Who said that the Christianization of a society is sufficient to stamp out sinful attitudes and acts among the members of the society? Certainly not the OP, nor I; but it is a necessary condition for stamping out sins such as slavery.

tim eisele said...

Well OK, Ilion, if you say so, although I think that leading off with saying I wasn't really right is a funny start if your intention is to not actually contradict what I actually wrote. But I'll let it go.

I did get to wondering about the legal status of slavery in China through history. While there was always some level of slavery in China, it sounds like it varied a lot, and there were periodic movements to discourage or outlaw it. Which of course failed miserably, since the economic advantages of slavery still existed at the time. But still, I think that is some evidence that even non-Christians could potentially develop a moral aversion to slavery.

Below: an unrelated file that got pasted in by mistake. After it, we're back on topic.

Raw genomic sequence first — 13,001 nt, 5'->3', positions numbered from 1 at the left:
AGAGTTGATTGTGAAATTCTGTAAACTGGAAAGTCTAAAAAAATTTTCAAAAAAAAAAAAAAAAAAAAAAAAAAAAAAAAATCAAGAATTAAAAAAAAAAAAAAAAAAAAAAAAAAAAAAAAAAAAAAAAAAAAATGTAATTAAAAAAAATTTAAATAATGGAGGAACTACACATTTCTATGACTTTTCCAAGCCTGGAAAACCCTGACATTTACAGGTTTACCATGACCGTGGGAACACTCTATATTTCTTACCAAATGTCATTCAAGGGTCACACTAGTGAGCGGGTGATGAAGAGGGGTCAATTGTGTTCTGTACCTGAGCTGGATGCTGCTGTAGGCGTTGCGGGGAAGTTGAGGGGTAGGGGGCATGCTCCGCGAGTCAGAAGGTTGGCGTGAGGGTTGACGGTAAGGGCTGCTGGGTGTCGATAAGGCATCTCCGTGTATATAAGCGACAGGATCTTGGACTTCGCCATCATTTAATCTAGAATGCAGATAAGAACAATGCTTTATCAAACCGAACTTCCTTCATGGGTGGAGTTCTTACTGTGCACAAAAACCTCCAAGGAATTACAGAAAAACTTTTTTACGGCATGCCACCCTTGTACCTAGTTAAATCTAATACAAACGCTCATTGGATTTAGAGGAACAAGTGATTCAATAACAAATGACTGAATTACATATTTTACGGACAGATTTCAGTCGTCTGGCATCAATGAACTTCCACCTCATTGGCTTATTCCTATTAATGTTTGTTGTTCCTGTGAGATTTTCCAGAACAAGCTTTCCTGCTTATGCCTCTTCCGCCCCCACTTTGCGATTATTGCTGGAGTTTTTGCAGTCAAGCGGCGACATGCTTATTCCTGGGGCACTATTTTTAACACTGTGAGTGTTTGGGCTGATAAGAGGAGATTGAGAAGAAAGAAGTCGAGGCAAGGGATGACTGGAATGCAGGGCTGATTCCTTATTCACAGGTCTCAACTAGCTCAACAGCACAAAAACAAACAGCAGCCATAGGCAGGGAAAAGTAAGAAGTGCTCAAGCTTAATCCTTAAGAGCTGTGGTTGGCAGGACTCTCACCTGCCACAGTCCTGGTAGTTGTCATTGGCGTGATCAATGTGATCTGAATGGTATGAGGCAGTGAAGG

K T Cat said...

Thanks for the China research, Tim. I was wondering about that. I understand them least of all. Still, if it didn't stick, how deep was the moral aversion?

Second, a definitional point. Is communism slavery? You don't get to keep what you earn and if you don't work, they imprison or shoot you.

tim eisele said...

Yes, I agree that there are a lot of situations that, while they aren't officially slavery, are certainly no better than being enslaved. I think the main distinction is that if you are a slave you are in a special category, and can see other, non-slaves around you with an obviously better deal. If you are oppressed by a communist government you can at least feel like everyone around you is in the same boat, and you are all in it together. Which is maybe slightly better? Less personal, at any rate.